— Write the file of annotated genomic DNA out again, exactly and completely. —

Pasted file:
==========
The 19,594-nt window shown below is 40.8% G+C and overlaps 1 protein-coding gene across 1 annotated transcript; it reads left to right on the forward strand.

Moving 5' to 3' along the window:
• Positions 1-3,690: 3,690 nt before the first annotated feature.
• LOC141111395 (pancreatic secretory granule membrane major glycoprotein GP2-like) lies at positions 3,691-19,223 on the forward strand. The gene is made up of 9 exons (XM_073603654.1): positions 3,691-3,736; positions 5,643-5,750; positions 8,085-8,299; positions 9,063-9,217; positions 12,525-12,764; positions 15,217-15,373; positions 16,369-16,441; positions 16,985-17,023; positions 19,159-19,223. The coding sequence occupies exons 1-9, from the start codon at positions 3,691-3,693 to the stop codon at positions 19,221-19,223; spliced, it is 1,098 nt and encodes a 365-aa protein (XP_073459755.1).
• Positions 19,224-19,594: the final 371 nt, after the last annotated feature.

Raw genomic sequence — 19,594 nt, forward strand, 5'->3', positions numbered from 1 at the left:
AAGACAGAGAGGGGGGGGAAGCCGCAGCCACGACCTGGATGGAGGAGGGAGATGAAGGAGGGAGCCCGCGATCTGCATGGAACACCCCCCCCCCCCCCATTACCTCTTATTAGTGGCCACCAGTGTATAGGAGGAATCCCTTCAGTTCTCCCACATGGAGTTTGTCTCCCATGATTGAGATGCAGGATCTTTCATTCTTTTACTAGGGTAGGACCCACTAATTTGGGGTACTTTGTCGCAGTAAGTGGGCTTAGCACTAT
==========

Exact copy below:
The 19,594-nt window shown below is 40.8% G+C and overlaps 1 protein-coding gene across 1 annotated transcript; it reads left to right on the forward strand.

Moving 5' to 3' along the window:
• Positions 1-3,690: 3,690 nt before the first annotated feature.
• LOC141111395 (pancreatic secretory granule membrane major glycoprotein GP2-like) lies at positions 3,691-19,223 on the forward strand. The gene is made up of 9 exons (XM_073603654.1): positions 3,691-3,736; positions 5,643-5,750; positions 8,085-8,299; positions 9,063-9,217; positions 12,525-12,764; positions 15,217-15,373; positions 16,369-16,441; positions 16,985-17,023; positions 19,159-19,223. The coding sequence occupies exons 1-9, from the start codon at positions 3,691-3,693 to the stop codon at positions 19,221-19,223; spliced, it is 1,098 nt and encodes a 365-aa protein (XP_073459755.1).
• Positions 19,224-19,594: the final 371 nt, after the last annotated feature.

Raw genomic sequence — 19,594 nt, forward strand, 5'->3', positions numbered from 1 at the left:
AAGACAGAGAGGGGGGGGAAGCCGCAGCCACGACCTGGATGGAGGAGGGAGATGAAGGAGGGAGCCCGCGATCTGCATGGAACACCCCCCCCCCCCCCATTACCTCTTATTAGTGGCCACCAGTGTATAGGAGGAATCCCTTCAGTTCTCCCACATGGAGTTTGTCTCCCATGATTGAGATGCAGGATCTTTCATTCTTTTACTAGGGTAGGACCCACTAATTTGGGGTACTTTGTCGCAGTAAGTGGGCTTAGCACTAT